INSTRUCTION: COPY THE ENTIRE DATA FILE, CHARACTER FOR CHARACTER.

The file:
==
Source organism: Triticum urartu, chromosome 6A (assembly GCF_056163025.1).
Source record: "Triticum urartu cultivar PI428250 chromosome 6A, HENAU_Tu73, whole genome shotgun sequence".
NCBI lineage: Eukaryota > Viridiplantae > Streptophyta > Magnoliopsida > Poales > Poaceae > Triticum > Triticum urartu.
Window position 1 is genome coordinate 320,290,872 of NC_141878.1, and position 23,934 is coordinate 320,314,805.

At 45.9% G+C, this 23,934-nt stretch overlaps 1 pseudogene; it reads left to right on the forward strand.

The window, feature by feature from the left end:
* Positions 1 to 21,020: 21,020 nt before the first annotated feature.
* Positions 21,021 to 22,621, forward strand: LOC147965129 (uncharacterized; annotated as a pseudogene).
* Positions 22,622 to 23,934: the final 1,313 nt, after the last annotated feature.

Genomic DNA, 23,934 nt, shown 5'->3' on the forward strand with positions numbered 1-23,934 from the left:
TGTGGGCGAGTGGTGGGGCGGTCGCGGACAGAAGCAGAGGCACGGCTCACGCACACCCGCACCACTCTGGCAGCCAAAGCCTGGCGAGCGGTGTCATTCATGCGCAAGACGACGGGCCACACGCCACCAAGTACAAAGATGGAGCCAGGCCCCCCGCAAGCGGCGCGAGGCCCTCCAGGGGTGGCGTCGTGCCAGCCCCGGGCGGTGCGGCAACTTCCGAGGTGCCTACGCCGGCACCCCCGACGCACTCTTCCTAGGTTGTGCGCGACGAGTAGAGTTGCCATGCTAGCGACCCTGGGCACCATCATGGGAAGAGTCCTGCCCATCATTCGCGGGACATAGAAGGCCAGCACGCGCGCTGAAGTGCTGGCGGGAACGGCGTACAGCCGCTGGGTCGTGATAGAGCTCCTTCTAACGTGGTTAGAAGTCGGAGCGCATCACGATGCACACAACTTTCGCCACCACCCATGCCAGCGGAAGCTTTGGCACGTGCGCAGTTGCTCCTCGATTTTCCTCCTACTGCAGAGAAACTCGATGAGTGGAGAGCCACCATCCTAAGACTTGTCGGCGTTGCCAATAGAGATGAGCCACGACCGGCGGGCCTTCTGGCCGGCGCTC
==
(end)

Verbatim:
Source organism: Triticum urartu, chromosome 6A (assembly GCF_056163025.1).
Source record: "Triticum urartu cultivar PI428250 chromosome 6A, HENAU_Tu73, whole genome shotgun sequence".
NCBI lineage: Eukaryota > Viridiplantae > Streptophyta > Magnoliopsida > Poales > Poaceae > Triticum > Triticum urartu.
Window position 1 is genome coordinate 320,290,872 of NC_141878.1, and position 23,934 is coordinate 320,314,805.

At 45.9% G+C, this 23,934-nt stretch overlaps 1 pseudogene; it reads left to right on the forward strand.

The window, feature by feature from the left end:
* Positions 1 to 21,020: 21,020 nt before the first annotated feature.
* Positions 21,021 to 22,621, forward strand: LOC147965129 (uncharacterized; annotated as a pseudogene).
* Positions 22,622 to 23,934: the final 1,313 nt, after the last annotated feature.

Genomic DNA, 23,934 nt, shown 5'->3' on the forward strand with positions numbered 1-23,934 from the left:
TGTGGGCGAGTGGTGGGGCGGTCGCGGACAGAAGCAGAGGCACGGCTCACGCACACCCGCACCACTCTGGCAGCCAAAGCCTGGCGAGCGGTGTCATTCATGCGCAAGACGACGGGCCACACGCCACCAAGTACAAAGATGGAGCCAGGCCCCCCGCAAGCGGCGCGAGGCCCTCCAGGGGTGGCGTCGTGCCAGCCCCGGGCGGTGCGGCAACTTCCGAGGTGCCTACGCCGGCACCCCCGACGCACTCTTCCTAGGTTGTGCGCGACGAGTAGAGTTGCCATGCTAGCGACCCTGGGCACCATCATGGGAAGAGTCCTGCCCATCATTCGCGGGACATAGAAGGCCAGCACGCGCGCTGAAGTGCTGGCGGGAACGGCGTACAGCCGCTGGGTCGTGATAGAGCTCCTTCTAACGTGGTTAGAAGTCGGAGCGCATCACGATGCACACAACTTTCGCCACCACCCATGCCAGCGGAAGCTTTGGCACGTGCGCAGTTGCTCCTCGATTTTCCTCCTACTGCAGAGAAACTCGATGAGTGGAGAGCCACCATCCTAAGACTTGTCGGCGTTGCCAATAGAGATGAGCCACGACCGGCGGGCCTTCTGGCCGGCGCTC